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“The Meg” Movie Review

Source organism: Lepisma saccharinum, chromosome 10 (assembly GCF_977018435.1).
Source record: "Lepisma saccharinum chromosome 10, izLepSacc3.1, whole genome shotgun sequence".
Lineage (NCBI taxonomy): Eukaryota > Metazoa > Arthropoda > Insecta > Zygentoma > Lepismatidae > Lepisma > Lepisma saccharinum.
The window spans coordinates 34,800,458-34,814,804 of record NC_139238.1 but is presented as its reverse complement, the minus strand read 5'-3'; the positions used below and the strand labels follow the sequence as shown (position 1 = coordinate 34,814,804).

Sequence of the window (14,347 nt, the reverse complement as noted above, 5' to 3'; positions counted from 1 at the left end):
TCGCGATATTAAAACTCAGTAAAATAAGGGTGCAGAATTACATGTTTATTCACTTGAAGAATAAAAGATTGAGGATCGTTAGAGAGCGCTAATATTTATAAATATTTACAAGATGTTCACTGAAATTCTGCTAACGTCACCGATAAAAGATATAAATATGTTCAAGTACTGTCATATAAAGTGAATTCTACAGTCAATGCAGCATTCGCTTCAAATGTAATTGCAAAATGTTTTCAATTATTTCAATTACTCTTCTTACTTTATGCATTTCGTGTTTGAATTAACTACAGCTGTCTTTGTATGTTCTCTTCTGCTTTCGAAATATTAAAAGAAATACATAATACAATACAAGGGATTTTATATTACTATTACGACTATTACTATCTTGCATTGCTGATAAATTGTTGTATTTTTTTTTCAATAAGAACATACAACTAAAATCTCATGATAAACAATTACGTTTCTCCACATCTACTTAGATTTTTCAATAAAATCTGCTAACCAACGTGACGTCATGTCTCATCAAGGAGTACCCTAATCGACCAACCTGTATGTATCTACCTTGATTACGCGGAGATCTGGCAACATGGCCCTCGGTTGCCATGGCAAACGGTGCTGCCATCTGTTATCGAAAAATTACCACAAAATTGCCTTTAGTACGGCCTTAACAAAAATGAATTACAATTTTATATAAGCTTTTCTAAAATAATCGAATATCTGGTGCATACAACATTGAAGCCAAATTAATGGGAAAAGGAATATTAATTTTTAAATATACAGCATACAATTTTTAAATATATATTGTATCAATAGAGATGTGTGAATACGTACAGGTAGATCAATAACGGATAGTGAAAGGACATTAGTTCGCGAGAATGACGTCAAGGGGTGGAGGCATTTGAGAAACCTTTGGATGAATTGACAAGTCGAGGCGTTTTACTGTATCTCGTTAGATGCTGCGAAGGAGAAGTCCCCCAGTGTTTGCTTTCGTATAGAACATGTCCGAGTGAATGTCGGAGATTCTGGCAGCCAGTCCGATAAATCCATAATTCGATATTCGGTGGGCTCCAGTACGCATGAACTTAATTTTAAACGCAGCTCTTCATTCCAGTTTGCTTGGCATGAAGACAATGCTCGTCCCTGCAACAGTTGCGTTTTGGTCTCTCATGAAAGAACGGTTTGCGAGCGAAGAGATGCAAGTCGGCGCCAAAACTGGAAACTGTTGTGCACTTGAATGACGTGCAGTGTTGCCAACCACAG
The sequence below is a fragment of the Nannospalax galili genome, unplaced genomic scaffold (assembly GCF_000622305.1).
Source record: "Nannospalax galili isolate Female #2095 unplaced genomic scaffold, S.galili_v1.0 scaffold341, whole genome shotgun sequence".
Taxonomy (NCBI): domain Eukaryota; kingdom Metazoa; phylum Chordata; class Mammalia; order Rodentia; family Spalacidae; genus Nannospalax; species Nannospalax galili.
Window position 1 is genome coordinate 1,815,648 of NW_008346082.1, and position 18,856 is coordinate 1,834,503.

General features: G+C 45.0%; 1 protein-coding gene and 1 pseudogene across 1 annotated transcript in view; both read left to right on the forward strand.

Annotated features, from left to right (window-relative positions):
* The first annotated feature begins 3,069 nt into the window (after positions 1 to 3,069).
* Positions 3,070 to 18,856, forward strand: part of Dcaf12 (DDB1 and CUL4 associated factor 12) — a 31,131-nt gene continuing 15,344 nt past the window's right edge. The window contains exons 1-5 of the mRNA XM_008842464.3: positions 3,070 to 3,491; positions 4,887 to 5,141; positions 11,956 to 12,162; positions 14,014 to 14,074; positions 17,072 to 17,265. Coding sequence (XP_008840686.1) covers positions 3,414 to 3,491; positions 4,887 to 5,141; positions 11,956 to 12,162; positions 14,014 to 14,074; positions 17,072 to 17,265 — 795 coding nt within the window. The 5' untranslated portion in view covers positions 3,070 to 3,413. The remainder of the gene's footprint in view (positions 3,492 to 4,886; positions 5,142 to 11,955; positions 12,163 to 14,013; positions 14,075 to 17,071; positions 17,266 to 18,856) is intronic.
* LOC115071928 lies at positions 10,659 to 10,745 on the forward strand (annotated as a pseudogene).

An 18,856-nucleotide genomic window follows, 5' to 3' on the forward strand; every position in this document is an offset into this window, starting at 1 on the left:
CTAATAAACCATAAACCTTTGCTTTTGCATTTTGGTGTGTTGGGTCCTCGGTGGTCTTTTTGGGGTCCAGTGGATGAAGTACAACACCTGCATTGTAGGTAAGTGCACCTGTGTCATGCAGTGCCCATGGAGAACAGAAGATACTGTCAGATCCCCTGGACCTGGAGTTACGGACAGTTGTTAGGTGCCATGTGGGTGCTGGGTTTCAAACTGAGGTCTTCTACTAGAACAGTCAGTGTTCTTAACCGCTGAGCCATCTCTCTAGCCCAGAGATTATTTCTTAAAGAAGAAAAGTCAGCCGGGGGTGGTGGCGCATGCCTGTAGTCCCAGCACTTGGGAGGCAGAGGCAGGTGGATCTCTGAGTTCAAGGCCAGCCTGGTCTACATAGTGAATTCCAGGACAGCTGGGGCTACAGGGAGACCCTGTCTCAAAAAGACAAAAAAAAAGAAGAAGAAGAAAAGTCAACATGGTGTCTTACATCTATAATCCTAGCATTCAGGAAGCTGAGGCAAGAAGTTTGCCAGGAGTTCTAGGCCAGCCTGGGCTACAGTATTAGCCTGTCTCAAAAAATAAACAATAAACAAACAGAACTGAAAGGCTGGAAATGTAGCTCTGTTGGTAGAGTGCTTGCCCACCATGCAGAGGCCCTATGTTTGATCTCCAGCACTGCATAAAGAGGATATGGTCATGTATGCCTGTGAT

So, Jason Statham is taking on a gigantic shark all by himself, while his pals join in on the action with a number of cheesy quips. I don’t care how stupid it ends up being, this movie could not possibly be more My Shit. This sci-fi horror flick was released worldwide in theaters on August 10th, 2018. Produced on a budget of $130 million, it made a second-best Thursday preview gross and has managed to far outperform predictions for its opening weekend. It’s also on track to a healthy and hopeful box office intake from China, who helped co-produce the film. Based on the novel Meg: A Novel of Deep Terror by Steve Alten, the rights for a Hollywood adaptation were originally purchased by Disney and its mature production label in 1996. After a few years, the rights were reverted back to the author and stayed in development hell for a number of years. After many production companies and attached directors or producers kept abandoning ship, Warner Bros. Pictures finally moved forward with Eli Roth, who eventually left the director’s chair and replaced by Jon Turtletaub. Set in a somewhat futuristic time, the story mostly follows the crew and administrative staff of Mana One, an underwater research facility off the Chinese coast. When its main financier Jack Morris comes to celebrate their discoveries, the team manages to find an extremely deep part of the ocean. During the mission, they accidentally attract the attention of a megalodon, an enormous, prehistoric shark long thought to be extinct. The team has to recruit the help of washed-up rescue diver Jonas Taylor, played by Jason Statham, in order to get out alive and face the megalodon in the open waters. If that premise doesn’t sound like the most insanely, delightfully idiotic thing that’s ever been concocted, then I’m at a total loss for imagination. The fact that it’s based on an existing (And apparently, beloved) novel just adds to that fact at least 5 times over. From the trailers, I expected The Meg to be one of those monster/disaster flicks that had a cool setup but ultimately succumbed to too much self-seriousness. That’s unfortunately been happening a lot in studio monster movies lately, leaving the campy fun of the genre to straight-to-video dreg like Sharknado. And I absolutely hate that series and the cult it has inexplicably spawned as a result, so really Deep Blue Sea was the last decent shark movie. Thankfully, The Meg proves to be just stupid enough to be a fun time at the movies. Maybe I’m just growing more lenient and soft as I get older, but this mostly self-aware B-grade monster flick proves to be an odd breath of fresh air in an environment dominated by superhero epics and overly ambitious franchise-starters. This honestly feels like a throwback to a time (Oh, let’s say, the mid- to late-90’s) when major studios could still be allowed to make stupid-but-entertaining blockbusters. Statham vs a giant shark is going to get a ticket out of me, no questions asked. Obviously, this is not going to be competing with something like Jaws in any capacity whatsoever. There are a number of absurdities and plot points that make almost no sense in the slightest and shows the titular beast far more than Bruce to be considered that menacing. Then again, it doesn’t really need to be, nor does it even really show that much interest in trying. Jason Statham plays his usual caricature of rough and complicated badass with complete and utter ease. His physical commitment to the diving scenes, as well as his generally great comedic timing, make him very watchable as Jonas Taylor. Dwight Schrute from The Office A.K.A. Rainn Wilson is surprisingly good as essentially the comic relief. As the billionaire financier of the whole operation, it’s clear that he has little to no clue as to how to work at sea. The supporting cast is filled with some great international talent. These include Cliff Curtis as the general leader of the crew, Winston Chao and Li Bingbing as the father and daughter in charge of the research, Page Kennedy as a swaggering tech designer, and future Batwoman Ruby Rose as the wisecracking tech expert in the whole facility. Each actor does a fair job, but don’t expect development outside of their archetypes. I’m also rather impressed by how technically proficient The Meg really is. Shot and composited by Clint Eastwood’s regular cinematographer Tom Stern, the digital camera moves in and out of the Mana One with ease and fluidity. Mixing neat, practical production design with gorgeous underwater visuals, it occasionally gets a tad hard to figure out where the CGI starts and ends. There are also a number of obligatory P.O.V. shots just at level with the surface of the ocean, adding to the tension of certain scenes. It’s also edited by Steven Kemper as if it’s a full-stop action movie. Although not hyperactive in its cuts, it does mostly utilize them well for moments when the megalodon might be near. During some shots, it becomes clear when the shark will strike against its next victims, but it tries to draw out that anticipation. Tries, but not always succeed. The prolific composer Harry Gregson-Williams provides the musical score, which is appropriate and sometimes dynamic. It employs the obvious accompanying strings and horns that are virtually customary for the genre. But it makes use of a few leitmotifs. While the shark itself is clearly backed by the low cellos and basses, there are also instances of more percussive drums and wooden flutes. In a way, it helps to add a bit more characterization to certain characters, particularly the Chinese father and daughter. It was a cool score, but nothing I’d pick up on iTunes or listen to again. That’s really everything to be said about the film. If you go in expecting this to be like a gamechanging monster horror movie with thematic or character depth, then look somewhere else. It knows exactly what it is and makes no intention or hints of apologizing for it. The Meg is an unapologetically dumb piece of fun popcorn entertainment. Possible to forget come the next morning, but surprisingly better and more fun than I had initially anticipated. Save for a rainy Friday night.